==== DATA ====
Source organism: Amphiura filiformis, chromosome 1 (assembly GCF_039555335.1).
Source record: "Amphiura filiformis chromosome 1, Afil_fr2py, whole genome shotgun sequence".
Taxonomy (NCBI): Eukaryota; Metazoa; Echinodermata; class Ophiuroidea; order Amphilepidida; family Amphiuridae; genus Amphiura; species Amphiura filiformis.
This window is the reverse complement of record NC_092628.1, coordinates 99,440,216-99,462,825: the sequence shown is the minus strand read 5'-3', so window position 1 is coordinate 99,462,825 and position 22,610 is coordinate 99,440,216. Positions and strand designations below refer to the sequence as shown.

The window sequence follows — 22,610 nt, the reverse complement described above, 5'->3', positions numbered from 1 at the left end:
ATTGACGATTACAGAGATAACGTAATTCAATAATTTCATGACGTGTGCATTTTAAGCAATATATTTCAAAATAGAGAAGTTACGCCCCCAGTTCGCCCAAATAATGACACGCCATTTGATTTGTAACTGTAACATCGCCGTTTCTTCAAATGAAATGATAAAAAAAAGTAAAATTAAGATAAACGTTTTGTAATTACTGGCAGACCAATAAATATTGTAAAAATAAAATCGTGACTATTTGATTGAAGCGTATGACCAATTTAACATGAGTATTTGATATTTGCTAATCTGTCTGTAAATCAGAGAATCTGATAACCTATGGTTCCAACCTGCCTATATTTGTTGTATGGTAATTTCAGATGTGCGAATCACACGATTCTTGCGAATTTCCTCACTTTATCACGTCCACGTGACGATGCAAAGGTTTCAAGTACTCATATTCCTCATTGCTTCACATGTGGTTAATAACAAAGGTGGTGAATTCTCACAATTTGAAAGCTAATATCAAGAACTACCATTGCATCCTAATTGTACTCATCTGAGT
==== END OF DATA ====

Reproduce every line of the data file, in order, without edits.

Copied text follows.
Source organism: Amphiura filiformis, chromosome 1 (assembly GCF_039555335.1).
Source record: "Amphiura filiformis chromosome 1, Afil_fr2py, whole genome shotgun sequence".
Taxonomy (NCBI): Eukaryota; Metazoa; Echinodermata; class Ophiuroidea; order Amphilepidida; family Amphiuridae; genus Amphiura; species Amphiura filiformis.
This window is the reverse complement of record NC_092628.1, coordinates 99,440,216-99,462,825: the sequence shown is the minus strand read 5'-3', so window position 1 is coordinate 99,462,825 and position 22,610 is coordinate 99,440,216. Positions and strand designations below refer to the sequence as shown.

The window sequence follows — 22,610 nt, the reverse complement described above, 5'->3', positions numbered from 1 at the left end:
ATTGACGATTACAGAGATAACGTAATTCAATAATTTCATGACGTGTGCATTTTAAGCAATATATTTCAAAATAGAGAAGTTACGCCCCCAGTTCGCCCAAATAATGACACGCCATTTGATTTGTAACTGTAACATCGCCGTTTCTTCAAATGAAATGATAAAAAAAAGTAAAATTAAGATAAACGTTTTGTAATTACTGGCAGACCAATAAATATTGTAAAAATAAAATCGTGACTATTTGATTGAAGCGTATGACCAATTTAACATGAGTATTTGATATTTGCTAATCTGTCTGTAAATCAGAGAATCTGATAACCTATGGTTCCAACCTGCCTATATTTGTTGTATGGTAATTTCAGATGTGCGAATCACACGATTCTTGCGAATTTCCTCACTTTATCACGTCCACGTGACGATGCAAAGGTTTCAAGTACTCATATTCCTCATTGCTTCACATGTGGTTAATAACAAAGGTGGTGAATTCTCACAATTTGAAAGCTAATATCAAGAACTACCATTGCATCCTAATTGTACTCATCTGAGT